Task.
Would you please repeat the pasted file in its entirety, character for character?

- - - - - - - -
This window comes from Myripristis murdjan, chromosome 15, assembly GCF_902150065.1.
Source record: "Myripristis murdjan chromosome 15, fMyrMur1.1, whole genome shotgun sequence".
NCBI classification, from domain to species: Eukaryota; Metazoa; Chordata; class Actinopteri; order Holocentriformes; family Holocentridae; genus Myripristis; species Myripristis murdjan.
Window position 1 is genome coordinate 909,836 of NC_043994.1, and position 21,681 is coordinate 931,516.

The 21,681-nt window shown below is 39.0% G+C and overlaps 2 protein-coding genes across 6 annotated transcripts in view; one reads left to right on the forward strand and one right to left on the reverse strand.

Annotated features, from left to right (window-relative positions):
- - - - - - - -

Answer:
This window comes from Myripristis murdjan, chromosome 15, assembly GCF_902150065.1.
Source record: "Myripristis murdjan chromosome 15, fMyrMur1.1, whole genome shotgun sequence".
NCBI classification, from domain to species: Eukaryota; Metazoa; Chordata; class Actinopteri; order Holocentriformes; family Holocentridae; genus Myripristis; species Myripristis murdjan.
Window position 1 is genome coordinate 909,836 of NC_043994.1, and position 21,681 is coordinate 931,516.

The 21,681-nt window shown below is 39.0% G+C and overlaps 2 protein-coding genes across 6 annotated transcripts in view; one reads left to right on the forward strand and one right to left on the reverse strand.

Annotated features, from left to right (window-relative positions):